The Constitution is quite clear when it comes to equality and non-discrimination before the law and amplifies it without ambiguity. Every person in Ghana, whatever his religion, shall be entitled to the fundamental human rights and shall not be discriminated against on grounds of religion etc.
It must be stressed that Education remains a right and not a privilege. The International Covenant on Economic, Social and Cultural Rights (ICESCR) of the United Nations Human Rights devotes two articles, 13 and 14, to the right to education and underscores that education in all its forms and at all levels shall exhibit availability, accessibility, acceptability and adaptability. The right to education is a human right and underpins the Sustainable Development Goal 4 Education 2030 Agenda.
Article 25 (1) of the Constitution provides for educational rights and specifies that:
“All persons shall have the right to equal educational opportunities and facilities and with a view to achieving the full realization of that right”.
It is noteworthy that Article 25 affirms that “All persons shall have the right to equal educational opportunities” (emphasis added).
The Constitution in Article 25 provides for children’s rights. Subsection (5) describes a child as a person below the age of eighteen. Children are enjoined to be protected and not be subjected to torture or degrading treatment or punishment. Subsection (4) provides that:
“No child shall be deprived by any other person of medical treatment, education or any other social or economic benefit by reason only of religious or other beliefs.”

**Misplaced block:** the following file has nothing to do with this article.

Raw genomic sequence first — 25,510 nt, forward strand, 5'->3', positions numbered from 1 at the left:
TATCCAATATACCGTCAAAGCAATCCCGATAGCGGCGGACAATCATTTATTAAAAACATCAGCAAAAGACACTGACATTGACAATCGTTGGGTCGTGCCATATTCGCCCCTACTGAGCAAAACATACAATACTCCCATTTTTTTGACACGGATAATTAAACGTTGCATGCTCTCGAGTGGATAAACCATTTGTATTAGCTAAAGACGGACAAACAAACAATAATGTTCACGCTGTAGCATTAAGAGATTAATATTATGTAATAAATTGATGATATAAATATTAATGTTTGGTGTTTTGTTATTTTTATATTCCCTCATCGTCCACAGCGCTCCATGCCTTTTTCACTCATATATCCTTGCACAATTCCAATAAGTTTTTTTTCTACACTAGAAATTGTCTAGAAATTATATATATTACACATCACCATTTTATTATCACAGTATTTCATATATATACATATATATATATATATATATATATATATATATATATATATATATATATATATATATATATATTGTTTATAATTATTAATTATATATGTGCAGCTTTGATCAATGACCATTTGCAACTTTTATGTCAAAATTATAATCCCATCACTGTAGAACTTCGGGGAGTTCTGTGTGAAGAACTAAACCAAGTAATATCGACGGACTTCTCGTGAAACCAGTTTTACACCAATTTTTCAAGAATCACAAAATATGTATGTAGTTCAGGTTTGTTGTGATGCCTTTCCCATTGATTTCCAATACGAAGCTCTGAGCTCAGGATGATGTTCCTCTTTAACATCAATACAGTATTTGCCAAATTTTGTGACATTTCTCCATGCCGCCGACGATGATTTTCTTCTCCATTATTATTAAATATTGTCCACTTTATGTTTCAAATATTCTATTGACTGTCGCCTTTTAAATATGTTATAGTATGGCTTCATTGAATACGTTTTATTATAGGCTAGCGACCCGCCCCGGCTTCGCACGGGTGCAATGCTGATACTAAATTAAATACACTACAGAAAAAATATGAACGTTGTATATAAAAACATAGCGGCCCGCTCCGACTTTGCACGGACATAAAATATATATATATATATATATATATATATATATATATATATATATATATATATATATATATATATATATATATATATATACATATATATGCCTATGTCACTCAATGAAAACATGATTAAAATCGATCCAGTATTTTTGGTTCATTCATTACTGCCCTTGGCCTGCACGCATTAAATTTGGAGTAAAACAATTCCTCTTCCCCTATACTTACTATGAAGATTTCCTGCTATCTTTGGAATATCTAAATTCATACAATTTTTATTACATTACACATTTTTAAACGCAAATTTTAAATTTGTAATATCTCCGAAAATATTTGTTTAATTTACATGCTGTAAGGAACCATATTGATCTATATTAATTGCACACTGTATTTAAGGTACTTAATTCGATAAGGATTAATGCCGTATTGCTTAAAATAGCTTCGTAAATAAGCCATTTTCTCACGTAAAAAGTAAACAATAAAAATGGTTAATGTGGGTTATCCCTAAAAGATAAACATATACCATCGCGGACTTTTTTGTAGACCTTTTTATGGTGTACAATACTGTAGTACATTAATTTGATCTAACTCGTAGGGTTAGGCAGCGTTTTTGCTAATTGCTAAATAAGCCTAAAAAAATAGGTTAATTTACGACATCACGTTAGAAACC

This provision asserts that “No child shall be deprived by any other person of education or any other by reason only of religious or other beliefs” (emphasis added).
Cultural Rights And Practices
Subject to the provisions of the Constitution, the law enjoins every person to enjoy, practise, profess, maintain and promote any culture, language, tradition or religion in Article 26 (1). Every person is entitled to enjoy, practise, profess, maintain and promote any religion (emphasis added). Apart from cultural rights and practices, the Constitution also deals with freedom of religion.
Freedom Of Religion
Under general fundamental freedoms, the Constitution provides for the freedom of religion. In Article 21 (1) (c) it states that:
“(1) All persons shall have the right to –
(c) freedom to practise any religion and to manifest such practice.”
It must be noted that Rastafarianism is an Africa-centred religion which developed in Jamaica in the 1930s. The wearing of hair in dreadlocks by Rastafarians is believed to be spiritual and inspired by the Nazarites in the Bible.
Situating the instant case of the Rastafarian students to the position of the law, one can comfortably conclude that they [the students] shall have the right to equal educational opportunities and that none of them shall be deprived by any other person of education or any other by reason only of religious or other beliefs.
Further, they are entitled to enjoy, practise, profess, maintain and promote any religion and that they shall have the right to freedom to practise any religion and to manifest such practice.
To be continued…
By Harold Boateng